Sam becomes first openly gay player drafted into NFL

Sam becomes first openly gay player drafted into NFL

NEW YORK - Agence France-Presse
Sam becomes first openly gay player drafted into NFL

Missouri's All-American defensive end Michael Sam claps during the Cotton Bowl trophy presentation at halftime of an NCAA college basketball game between Missouri and Tennessee in Columbia, Mo. AP Photo

Michael Sam became the first openly gay player to be drafted into the National Football League on Saturday when the St. Louis Rams took him in the final round.
Sam, who starred as a defensive end for the University of Missouri and went public with his sexuality in February, had an agonizingly long wait for the historic moment.        

He was taken with the 249th overall selection on the final day of the annual allocation of new talent for America's most popular sport.
Cameras of broadcaster ESPN captured Sam's emotional reaction to the telephone call from Rams head coach Jeff Fisher.
Fisher told the network that the team was mainly focused on what Sam can contribute on the field, but he acknowledged the groundbreaking nature of the selection.
"In the world of diversity we live in now, I'm honored to be part of this and I'm excited about his opportunity to help this football team win," Fisher told ESPN.
Sam, 24, became the first openly gay man to be drafted into one of America's major professional sports leagues.
Veteran NBA player Jason Collins wasn't with a team when he came out last year, but is now playing for the Brooklyn Nets.
In revealing his sexuality, already known to his university teammates, Sam said he had hoped to be judged not as a social trailblazer but as a football player.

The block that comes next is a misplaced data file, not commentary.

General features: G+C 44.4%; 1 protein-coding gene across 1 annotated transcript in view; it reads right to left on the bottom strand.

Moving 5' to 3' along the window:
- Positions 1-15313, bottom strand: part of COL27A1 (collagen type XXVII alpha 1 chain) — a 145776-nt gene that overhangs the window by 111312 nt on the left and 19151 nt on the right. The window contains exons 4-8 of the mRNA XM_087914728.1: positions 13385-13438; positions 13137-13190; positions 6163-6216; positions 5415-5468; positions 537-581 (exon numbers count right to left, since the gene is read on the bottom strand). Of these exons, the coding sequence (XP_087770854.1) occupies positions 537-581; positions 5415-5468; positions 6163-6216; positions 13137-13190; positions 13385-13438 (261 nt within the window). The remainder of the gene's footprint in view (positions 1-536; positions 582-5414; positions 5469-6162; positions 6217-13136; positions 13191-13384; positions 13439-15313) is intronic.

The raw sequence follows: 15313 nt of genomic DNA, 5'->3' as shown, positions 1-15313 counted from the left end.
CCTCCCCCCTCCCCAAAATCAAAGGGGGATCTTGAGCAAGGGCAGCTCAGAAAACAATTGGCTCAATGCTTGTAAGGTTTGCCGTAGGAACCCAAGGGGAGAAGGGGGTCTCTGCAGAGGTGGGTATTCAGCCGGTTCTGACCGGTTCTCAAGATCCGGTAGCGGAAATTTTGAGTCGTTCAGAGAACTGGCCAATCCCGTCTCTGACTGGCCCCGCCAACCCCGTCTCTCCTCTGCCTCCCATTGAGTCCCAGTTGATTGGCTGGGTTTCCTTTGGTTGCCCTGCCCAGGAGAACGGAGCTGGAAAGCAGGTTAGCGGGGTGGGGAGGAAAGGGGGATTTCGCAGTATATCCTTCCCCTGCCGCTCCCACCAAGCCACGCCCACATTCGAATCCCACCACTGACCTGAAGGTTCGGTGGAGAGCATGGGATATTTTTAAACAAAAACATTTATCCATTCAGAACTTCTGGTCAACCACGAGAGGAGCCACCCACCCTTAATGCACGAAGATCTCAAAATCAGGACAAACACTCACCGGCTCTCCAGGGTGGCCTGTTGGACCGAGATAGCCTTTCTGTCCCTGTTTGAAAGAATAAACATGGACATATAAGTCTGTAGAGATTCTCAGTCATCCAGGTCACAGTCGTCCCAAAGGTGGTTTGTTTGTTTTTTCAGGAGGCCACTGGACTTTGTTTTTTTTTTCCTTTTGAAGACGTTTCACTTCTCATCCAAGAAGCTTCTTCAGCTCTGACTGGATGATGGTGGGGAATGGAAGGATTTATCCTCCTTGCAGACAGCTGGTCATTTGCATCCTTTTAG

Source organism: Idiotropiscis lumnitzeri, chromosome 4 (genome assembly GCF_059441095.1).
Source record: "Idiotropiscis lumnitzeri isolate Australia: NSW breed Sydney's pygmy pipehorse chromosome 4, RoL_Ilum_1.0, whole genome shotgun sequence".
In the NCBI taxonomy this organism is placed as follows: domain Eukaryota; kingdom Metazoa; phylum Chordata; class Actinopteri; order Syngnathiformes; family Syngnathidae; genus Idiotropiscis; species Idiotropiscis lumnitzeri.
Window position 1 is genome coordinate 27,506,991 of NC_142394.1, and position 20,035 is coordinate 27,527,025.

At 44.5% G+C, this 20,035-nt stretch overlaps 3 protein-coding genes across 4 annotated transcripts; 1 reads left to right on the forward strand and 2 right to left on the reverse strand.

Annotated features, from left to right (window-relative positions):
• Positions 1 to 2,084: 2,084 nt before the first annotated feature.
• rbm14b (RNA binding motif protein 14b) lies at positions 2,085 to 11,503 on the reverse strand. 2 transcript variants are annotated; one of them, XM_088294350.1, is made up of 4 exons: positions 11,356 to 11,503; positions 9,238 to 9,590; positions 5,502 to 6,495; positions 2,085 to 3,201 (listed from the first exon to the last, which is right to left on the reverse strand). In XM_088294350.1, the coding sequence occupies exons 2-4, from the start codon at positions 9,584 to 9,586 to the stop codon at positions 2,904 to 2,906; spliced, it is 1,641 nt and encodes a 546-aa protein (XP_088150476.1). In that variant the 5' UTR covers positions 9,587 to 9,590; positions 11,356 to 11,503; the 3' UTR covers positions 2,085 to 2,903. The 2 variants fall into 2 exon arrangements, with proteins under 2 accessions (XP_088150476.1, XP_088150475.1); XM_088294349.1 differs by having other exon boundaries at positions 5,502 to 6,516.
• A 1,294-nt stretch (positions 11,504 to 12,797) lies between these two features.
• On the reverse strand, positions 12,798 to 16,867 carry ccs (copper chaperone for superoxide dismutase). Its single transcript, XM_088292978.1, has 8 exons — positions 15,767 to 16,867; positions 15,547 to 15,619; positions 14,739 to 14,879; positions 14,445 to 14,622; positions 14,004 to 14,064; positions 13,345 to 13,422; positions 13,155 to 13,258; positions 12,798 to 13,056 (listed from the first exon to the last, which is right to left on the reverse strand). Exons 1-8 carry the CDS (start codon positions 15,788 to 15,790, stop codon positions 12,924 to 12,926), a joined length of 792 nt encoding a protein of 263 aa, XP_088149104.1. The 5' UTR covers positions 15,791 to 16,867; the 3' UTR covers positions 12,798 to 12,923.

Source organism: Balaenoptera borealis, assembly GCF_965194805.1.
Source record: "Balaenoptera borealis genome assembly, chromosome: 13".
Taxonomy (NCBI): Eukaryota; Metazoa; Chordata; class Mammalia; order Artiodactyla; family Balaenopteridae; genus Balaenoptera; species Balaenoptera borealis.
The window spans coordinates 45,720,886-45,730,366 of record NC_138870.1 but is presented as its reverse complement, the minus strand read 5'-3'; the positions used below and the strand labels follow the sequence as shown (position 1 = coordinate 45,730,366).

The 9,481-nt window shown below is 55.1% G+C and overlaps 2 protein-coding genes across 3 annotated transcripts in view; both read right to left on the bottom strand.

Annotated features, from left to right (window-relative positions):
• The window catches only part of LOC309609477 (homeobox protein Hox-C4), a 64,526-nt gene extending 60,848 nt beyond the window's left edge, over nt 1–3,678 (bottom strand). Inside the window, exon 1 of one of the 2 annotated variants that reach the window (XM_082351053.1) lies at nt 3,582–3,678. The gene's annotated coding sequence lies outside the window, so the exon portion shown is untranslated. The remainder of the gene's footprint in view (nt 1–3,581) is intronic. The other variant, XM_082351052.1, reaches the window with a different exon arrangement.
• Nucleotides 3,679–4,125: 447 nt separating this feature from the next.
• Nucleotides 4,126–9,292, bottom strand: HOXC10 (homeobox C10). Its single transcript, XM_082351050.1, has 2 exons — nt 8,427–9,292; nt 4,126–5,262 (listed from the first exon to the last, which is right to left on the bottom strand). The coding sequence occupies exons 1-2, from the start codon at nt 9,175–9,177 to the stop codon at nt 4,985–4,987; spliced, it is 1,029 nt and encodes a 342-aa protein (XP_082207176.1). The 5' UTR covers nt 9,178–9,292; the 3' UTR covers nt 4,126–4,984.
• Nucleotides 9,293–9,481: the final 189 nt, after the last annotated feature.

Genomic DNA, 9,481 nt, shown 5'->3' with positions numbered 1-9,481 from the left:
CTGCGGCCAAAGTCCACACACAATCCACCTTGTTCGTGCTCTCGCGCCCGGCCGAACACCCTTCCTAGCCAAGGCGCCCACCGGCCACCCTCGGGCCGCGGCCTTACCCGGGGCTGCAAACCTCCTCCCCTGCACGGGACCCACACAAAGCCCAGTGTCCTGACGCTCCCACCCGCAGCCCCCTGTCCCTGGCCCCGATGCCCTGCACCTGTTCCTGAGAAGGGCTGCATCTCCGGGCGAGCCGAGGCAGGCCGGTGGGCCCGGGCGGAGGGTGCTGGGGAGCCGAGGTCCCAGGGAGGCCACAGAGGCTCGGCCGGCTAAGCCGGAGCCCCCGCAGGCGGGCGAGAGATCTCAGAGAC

But his presence among the prospects in the draft made the final day -- usually the preserve of diehard fans -- a widely watched affair.
"So proud of the @STLouisRams for showing there's nothing to be afraid of," comedian and chat show host Ellen DeGeneres said on Twitter. "Congratulations, @MikeSamFootball."       

Chad Griffin, president of the gay rights group Human Rights Campaign, welcomed the moment as a milestone for gay, lesbian, bisexual and transgender youth in sports.
"We congratulate Michael Sam and the St. Louis Rams on their terrific decision to draft him," Griffin said in a statement.
"Today, LGBT young people can look to Sam as proof that being open and proud of who you are doesn't keep you from achieving your dreams.
"Gay people are our neighbors and friends. They're our United States senators and, starting today, they're our professional football stars."       

As a senior at Missouri, Sam notched 11.5 sacks and 19 tackles for losses as he earned first-team All-American honors and the Southeastern Conference Defensive Player of the Year honors.
However, his draft stock dropped after a disappointing showing at the NFL scouting combine, where teams evaluate potential new players.
In addition, at 6-foot-2 and 256 pounds (1.88m, 116 kg), Sam is small for an NFL defensive end and many teams would have wanted him to transition to outside linebacker in the NFL.
That had draft pundits predicting Sam wouldn't be taken until the sixth round of the draft, and, in fact, it wasn't until the seventh and final round was winding down -- seven spots before the 256th and final selection -- that he was picked.
As unheralded players from small colleges were chosen and Sam's name remained uncalled, commentators began to question whether teams were staying away over concern over his football abilities or over how having an openly gay player might affect them.
Deion Sanders, a former player who is now a television announcer, posted on Twitter: "Some team needs to Draft Michael Sam and be real the kid can play!"                       

Sam still has work to do.        

Although widespread interest in his story meant he had already inked his first endorsement deal -- with Visa -- he now will have to compete for a place on a Rams team loaded with defensive line talent.
St. Louis defensive end Robert Quinn, who led the league with 19 sacks last season, was among the current and former Rams players who used social media to roll out the welcome mat.
"Welcome to the squad @MikeSamFootball," Quinn tweeted. "#D-LineShowtime."        Sam was all smiles by the time he took to Twitter to celebrate his selection.
"Thank you to the St. Louis Rams and the whole city of St. Louis," he tweeted, posting a picture of himself beaming into the camera.
"I'm using every (ounce) of this to achieve greatness!!"